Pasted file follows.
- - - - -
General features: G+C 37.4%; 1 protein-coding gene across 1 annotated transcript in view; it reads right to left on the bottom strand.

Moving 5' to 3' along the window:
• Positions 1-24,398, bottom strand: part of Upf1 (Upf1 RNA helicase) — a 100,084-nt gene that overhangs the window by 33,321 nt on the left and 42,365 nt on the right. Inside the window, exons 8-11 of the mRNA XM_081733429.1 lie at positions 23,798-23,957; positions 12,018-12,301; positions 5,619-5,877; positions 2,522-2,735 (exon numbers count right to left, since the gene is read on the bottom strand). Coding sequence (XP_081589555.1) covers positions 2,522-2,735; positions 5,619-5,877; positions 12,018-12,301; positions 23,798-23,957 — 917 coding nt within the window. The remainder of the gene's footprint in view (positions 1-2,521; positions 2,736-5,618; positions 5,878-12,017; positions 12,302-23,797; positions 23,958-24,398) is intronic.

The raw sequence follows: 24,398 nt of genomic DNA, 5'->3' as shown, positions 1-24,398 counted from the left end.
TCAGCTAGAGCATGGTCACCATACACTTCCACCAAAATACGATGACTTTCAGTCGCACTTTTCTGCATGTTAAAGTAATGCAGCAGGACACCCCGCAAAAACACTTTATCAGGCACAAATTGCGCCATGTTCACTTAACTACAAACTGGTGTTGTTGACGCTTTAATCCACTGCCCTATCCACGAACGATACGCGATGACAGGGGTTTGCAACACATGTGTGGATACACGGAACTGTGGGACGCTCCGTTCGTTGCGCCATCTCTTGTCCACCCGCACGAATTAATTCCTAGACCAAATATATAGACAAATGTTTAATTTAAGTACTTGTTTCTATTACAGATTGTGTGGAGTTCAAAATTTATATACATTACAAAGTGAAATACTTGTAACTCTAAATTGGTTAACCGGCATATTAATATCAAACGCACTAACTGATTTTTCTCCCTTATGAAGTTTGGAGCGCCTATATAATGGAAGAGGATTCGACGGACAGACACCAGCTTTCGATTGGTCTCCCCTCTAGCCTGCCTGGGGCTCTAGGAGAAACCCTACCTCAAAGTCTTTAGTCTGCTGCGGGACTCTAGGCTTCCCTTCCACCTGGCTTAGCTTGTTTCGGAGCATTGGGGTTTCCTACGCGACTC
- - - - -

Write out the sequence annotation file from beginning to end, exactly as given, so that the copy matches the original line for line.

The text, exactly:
General features: G+C 37.4%; 1 protein-coding gene across 1 annotated transcript in view; it reads right to left on the bottom strand.

Moving 5' to 3' along the window:
• Positions 1-24,398, bottom strand: part of Upf1 (Upf1 RNA helicase) — a 100,084-nt gene that overhangs the window by 33,321 nt on the left and 42,365 nt on the right. Inside the window, exons 8-11 of the mRNA XM_081733429.1 lie at positions 23,798-23,957; positions 12,018-12,301; positions 5,619-5,877; positions 2,522-2,735 (exon numbers count right to left, since the gene is read on the bottom strand). Coding sequence (XP_081589555.1) covers positions 2,522-2,735; positions 5,619-5,877; positions 12,018-12,301; positions 23,798-23,957 — 917 coding nt within the window. The remainder of the gene's footprint in view (positions 1-2,521; positions 2,736-5,618; positions 5,878-12,017; positions 12,302-23,797; positions 23,958-24,398) is intronic.

The raw sequence follows: 24,398 nt of genomic DNA, 5'->3' as shown, positions 1-24,398 counted from the left end.
TCAGCTAGAGCATGGTCACCATACACTTCCACCAAAATACGATGACTTTCAGTCGCACTTTTCTGCATGTTAAAGTAATGCAGCAGGACACCCCGCAAAAACACTTTATCAGGCACAAATTGCGCCATGTTCACTTAACTACAAACTGGTGTTGTTGACGCTTTAATCCACTGCCCTATCCACGAACGATACGCGATGACAGGGGTTTGCAACACATGTGTGGATACACGGAACTGTGGGACGCTCCGTTCGTTGCGCCATCTCTTGTCCACCCGCACGAATTAATTCCTAGACCAAATATATAGACAAATGTTTAATTTAAGTACTTGTTTCTATTACAGATTGTGTGGAGTTCAAAATTTATATACATTACAAAGTGAAATACTTGTAACTCTAAATTGGTTAACCGGCATATTAATATCAAACGCACTAACTGATTTTTCTCCCTTATGAAGTTTGGAGCGCCTATATAATGGAAGAGGATTCGACGGACAGACACCAGCTTTCGATTGGTCTCCCCTCTAGCCTGCCTGGGGCTCTAGGAGAAACCCTACCTCAAAGTCTTTAGTCTGCTGCGGGACTCTAGGCTTCCCTTCCACCTGGCTTAGCTTGTTTCGGAGCATTGGGGTTTCCTACGCGACTC